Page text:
Time Date: Giant Index w/Shard Routing VS Small Indices w/Little Shards and Aliasing


(webish) #1

I am attempting to optimize time based data such as that of a newsfeed.

I've been running tests with data broken into indices based on month, week,
day. I'm using aliases to query the entire set or smaller ranges such as
"last-month", "last-quarter".

I'm still trying to figure out what will be the most ideal setup. Under
concurrency the API that queries ES is experiencing a linear growth in
response time. Even at 35 concurrent users with a single app server the
response times are somewhere in the neighbor hood of ~8sec.

Has anybody experimented with just using a single index with a very large
number of shards rather than a large number of indices with a small number
of shards?

What is are the trade offs of using one vs the other?

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(Mark Walkom) #2

Sharding is good for when you have multiple nodes, that way you have a
small number of shards per node that can be queried in parallel, rather
than one (or a few) done sequentially. However you will get similar results
by having many smaller indexes across multiple nodes. The key thing between
the two of these being spreading of the query load across nodes.

If you are starting to go down the path of shard/index count comparison
it's probably worth looking to increase the number of nodes, you'll get
better much performance improvements.

Regards,
Mark Walkom

Infrastructure Engineer
Campaign Monitor
email: markw@campaignmonitor.com
web: www.campaignmonitor.com

On 14 May 2014 14:52, webish gregory@yoursports.com wrote:

I am attempting to optimize time based data such as that of a newsfeed.

I've been running tests with data broken into indices based on month,
week, day. I'm using aliases to query the entire set or smaller ranges
such as "last-month", "last-quarter".

I'm still trying to figure out what will be the most ideal setup. Under
concurrency the API that queries ES is experiencing a linear growth in
response time. Even at 35 concurrent users with a single app server the
response times are somewhere in the neighbor hood of ~8sec.

Has anybody experimented with just using a single index with a very large
number of shards rather than a large number of indices with a small number
of shards?

What is are the trade offs of using one vs the other?

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(webish) #3

Ok. Makes sense.

I'd like to setup an indexing strategy for time data that will hold for
some time without needing to reshuffle everything.

Advantages I've found of the small indices and shards would be that there
is NO finite number of shards. Aliasing strategies have more power than
basic shard routing. This strategy can also use a form of shard routing.
Some disadvantages would be that there is more overhead with a large
number of open indices in a small cluster. Managing the indices also takes
more work than routing to specific shards.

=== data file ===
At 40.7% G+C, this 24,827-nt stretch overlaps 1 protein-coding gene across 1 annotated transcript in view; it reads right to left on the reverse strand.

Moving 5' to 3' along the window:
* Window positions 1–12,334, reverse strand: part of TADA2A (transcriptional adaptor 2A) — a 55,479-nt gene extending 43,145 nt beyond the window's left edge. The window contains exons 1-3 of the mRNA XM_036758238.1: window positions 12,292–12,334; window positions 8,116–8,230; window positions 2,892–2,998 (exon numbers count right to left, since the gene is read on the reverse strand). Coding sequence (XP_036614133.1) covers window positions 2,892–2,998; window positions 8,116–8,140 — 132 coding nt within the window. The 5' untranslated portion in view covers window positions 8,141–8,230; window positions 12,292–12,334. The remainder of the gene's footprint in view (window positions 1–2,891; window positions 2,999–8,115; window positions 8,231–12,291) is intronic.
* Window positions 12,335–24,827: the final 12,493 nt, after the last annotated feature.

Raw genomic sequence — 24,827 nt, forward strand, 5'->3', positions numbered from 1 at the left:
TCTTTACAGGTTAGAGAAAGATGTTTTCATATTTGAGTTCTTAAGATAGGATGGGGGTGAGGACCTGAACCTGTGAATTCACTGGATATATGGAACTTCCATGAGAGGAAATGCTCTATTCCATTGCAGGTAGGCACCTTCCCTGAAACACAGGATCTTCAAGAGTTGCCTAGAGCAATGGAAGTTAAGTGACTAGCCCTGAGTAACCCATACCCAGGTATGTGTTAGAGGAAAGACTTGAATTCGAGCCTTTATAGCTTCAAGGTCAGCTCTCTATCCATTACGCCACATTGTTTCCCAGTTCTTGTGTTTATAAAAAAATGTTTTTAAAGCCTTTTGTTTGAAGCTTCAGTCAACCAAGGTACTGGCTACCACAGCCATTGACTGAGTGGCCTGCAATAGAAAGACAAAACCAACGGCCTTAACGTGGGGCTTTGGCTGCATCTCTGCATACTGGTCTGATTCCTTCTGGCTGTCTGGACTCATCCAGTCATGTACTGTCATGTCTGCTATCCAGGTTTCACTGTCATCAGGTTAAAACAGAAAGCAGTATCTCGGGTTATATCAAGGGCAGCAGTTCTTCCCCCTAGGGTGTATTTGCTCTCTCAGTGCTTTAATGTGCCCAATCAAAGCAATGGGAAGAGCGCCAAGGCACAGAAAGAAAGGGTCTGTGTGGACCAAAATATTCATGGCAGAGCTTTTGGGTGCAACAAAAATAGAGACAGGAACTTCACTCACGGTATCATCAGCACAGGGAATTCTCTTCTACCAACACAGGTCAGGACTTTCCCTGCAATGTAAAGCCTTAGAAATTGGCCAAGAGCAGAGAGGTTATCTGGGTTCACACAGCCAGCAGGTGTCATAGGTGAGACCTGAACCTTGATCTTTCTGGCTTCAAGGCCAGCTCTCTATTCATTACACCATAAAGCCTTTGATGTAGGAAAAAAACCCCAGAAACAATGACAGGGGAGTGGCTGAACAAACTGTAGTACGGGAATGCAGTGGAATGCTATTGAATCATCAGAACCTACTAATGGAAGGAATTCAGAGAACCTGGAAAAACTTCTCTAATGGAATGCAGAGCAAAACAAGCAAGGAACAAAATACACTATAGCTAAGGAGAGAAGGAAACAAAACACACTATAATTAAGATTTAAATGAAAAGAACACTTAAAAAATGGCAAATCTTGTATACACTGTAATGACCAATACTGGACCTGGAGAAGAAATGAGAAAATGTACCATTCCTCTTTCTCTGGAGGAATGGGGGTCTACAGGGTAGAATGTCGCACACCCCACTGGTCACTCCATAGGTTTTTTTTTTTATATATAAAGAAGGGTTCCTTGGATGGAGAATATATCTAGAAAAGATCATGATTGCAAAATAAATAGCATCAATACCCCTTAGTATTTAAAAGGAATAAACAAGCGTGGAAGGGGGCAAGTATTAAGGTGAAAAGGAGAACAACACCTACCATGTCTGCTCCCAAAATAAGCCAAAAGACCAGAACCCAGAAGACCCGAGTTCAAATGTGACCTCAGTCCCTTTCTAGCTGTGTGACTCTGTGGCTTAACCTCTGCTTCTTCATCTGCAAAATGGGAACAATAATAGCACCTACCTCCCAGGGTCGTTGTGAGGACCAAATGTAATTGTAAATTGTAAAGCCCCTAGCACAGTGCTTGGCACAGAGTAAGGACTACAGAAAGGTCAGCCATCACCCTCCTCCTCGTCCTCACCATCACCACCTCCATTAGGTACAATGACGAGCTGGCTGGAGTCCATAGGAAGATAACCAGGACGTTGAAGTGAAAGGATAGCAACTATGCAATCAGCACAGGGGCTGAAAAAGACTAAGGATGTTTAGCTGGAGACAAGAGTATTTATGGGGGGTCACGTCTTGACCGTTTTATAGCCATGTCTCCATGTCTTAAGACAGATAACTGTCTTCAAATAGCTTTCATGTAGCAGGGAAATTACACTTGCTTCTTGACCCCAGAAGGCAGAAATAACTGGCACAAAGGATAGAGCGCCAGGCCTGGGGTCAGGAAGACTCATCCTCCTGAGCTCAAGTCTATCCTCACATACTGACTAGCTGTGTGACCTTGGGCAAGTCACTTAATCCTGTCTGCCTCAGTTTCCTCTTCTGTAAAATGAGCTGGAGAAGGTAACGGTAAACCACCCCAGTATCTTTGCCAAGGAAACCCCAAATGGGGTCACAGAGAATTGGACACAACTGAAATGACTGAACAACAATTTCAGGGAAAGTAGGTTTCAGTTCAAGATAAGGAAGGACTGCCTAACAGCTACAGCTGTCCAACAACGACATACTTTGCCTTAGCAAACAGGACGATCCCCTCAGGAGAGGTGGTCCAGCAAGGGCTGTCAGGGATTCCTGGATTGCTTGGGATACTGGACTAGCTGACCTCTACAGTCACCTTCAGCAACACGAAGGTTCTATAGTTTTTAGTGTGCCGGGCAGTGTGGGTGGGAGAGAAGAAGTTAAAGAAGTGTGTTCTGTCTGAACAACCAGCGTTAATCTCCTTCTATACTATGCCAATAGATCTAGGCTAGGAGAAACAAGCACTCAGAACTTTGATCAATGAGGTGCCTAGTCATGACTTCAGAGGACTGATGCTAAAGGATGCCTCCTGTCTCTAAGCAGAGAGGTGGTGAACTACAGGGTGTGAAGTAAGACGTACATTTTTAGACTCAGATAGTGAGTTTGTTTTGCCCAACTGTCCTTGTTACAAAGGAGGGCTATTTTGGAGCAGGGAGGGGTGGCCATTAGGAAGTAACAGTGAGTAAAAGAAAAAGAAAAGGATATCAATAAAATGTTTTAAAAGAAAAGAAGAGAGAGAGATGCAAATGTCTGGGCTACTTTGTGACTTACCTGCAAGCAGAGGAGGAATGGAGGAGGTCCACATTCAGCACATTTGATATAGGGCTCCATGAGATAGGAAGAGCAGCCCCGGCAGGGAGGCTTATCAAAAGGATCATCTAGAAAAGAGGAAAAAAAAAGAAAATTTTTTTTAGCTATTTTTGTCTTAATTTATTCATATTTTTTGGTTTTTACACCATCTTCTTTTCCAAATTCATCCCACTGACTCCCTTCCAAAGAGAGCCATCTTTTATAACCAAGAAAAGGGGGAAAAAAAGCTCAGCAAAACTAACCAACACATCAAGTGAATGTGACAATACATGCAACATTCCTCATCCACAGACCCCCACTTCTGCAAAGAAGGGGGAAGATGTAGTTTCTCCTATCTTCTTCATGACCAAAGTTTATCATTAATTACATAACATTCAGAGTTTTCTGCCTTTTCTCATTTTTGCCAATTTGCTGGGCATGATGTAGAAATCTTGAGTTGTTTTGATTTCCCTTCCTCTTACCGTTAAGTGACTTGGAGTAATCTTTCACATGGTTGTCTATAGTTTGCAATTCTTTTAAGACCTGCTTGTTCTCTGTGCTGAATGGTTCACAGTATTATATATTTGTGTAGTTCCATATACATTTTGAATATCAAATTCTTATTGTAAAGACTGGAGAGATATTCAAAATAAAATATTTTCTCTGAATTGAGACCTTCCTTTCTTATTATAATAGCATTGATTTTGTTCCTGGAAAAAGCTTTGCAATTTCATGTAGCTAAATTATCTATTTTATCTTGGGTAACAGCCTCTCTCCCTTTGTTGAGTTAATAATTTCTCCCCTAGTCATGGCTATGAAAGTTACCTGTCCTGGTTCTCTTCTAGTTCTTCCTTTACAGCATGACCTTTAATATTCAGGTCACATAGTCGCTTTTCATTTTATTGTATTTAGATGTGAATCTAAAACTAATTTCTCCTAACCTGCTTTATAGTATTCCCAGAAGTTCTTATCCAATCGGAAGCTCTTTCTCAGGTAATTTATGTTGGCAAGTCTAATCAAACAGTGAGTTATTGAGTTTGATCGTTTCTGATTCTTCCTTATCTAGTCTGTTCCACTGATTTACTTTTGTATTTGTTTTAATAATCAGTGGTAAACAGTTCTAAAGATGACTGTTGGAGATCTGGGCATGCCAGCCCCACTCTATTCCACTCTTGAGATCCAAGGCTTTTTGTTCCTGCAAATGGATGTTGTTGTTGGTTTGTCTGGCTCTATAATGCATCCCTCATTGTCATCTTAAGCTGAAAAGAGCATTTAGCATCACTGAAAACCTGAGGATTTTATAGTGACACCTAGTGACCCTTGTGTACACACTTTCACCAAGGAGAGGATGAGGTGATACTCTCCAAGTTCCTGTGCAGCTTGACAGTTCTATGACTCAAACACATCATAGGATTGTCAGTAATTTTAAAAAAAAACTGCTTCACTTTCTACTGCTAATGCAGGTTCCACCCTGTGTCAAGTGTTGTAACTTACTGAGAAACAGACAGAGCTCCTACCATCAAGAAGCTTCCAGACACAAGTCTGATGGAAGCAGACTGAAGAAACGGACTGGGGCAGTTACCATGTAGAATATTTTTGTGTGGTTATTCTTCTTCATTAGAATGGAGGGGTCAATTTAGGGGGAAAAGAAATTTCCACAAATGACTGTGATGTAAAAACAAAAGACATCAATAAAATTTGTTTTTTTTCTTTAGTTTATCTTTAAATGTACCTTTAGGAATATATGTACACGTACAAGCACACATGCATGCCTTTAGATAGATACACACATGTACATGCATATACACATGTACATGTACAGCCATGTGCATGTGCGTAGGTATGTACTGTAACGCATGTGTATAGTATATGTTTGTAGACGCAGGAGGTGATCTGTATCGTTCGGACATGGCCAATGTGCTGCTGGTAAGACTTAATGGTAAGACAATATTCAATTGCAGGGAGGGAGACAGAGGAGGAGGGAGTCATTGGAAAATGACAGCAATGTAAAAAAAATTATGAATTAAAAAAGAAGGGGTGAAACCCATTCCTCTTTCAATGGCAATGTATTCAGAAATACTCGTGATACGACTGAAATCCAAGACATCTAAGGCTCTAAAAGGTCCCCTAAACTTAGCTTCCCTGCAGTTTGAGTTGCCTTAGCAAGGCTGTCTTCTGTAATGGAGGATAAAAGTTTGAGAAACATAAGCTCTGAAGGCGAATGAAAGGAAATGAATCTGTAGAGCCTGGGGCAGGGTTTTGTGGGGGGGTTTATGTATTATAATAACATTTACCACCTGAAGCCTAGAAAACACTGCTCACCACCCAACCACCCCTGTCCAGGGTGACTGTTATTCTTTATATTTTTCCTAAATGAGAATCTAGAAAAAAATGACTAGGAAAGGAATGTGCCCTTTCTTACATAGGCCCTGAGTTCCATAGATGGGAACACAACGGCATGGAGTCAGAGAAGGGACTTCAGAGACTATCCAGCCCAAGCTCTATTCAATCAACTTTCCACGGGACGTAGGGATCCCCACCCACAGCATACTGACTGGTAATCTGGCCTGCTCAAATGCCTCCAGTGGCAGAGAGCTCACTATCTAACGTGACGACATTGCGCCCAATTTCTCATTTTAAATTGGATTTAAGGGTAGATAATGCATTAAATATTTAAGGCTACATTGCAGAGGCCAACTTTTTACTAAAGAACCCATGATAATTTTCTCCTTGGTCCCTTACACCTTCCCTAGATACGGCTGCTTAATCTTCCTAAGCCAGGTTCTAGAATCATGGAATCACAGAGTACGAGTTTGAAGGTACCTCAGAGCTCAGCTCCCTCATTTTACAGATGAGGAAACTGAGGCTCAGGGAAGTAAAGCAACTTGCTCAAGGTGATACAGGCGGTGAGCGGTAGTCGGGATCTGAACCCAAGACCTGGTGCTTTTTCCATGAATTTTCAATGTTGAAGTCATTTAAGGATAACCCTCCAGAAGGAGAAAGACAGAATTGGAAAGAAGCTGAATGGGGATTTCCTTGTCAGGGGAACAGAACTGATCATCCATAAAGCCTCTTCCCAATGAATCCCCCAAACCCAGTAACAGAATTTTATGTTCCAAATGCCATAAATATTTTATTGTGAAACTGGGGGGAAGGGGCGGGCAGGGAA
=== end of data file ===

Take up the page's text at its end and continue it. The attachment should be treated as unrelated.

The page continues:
Both can have issues with hotspots. It's def easier to increase the shard
count on newer indices using the small index strategy. Re-indexing a
single small index vs a large one with many shards. Or just give newer
indices more shards as the system grows.

Both solutions also have to ensure that the thread count doesn't exceed
system capacity.... (dependent on number of shards, replicas, indices,
cores, nodes, concurrency)

On Wednesday, May 14, 2014 1:00:09 AM UTC-4, Mark Walkom wrote:

Sharding is good for when you have multiple nodes, that way you have a
small number of shards per node that can be queried in parallel, rather
than one (or a few) done sequentially. However you will get similar results
by having many smaller indexes across multiple nodes. The key thing between
the two of these being spreading of the query load across nodes.

If you are starting to go down the path of shard/index count comparison
it's probably worth looking to increase the number of nodes, you'll get
better much performance improvements.

Regards,
Mark Walkom

Infrastructure Engineer
Campaign Monitor
email: ma...@campaignmonitor.com <javascript:>
web: www.campaignmonitor.com

On 14 May 2014 14:52, webish <gre...@yoursports.com <javascript:>> wrote:

I am attempting to optimize time based data such as that of a newsfeed.

I've been running tests with data broken into indices based on month,
week, day. I'm using aliases to query the entire set or smaller ranges
such as "last-month", "last-quarter".

I'm still trying to figure out what will be the most ideal setup. Under
concurrency the API that queries ES is experiencing a linear growth in
response time. Even at 35 concurrent users with a single app server the
response times are somewhere in the neighbor hood of ~8sec.

Has anybody experimented with just using a single index with a very large
number of shards rather than a large number of indices with a small number
of shards?

What is are the trade offs of using one vs the other?

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(system) #4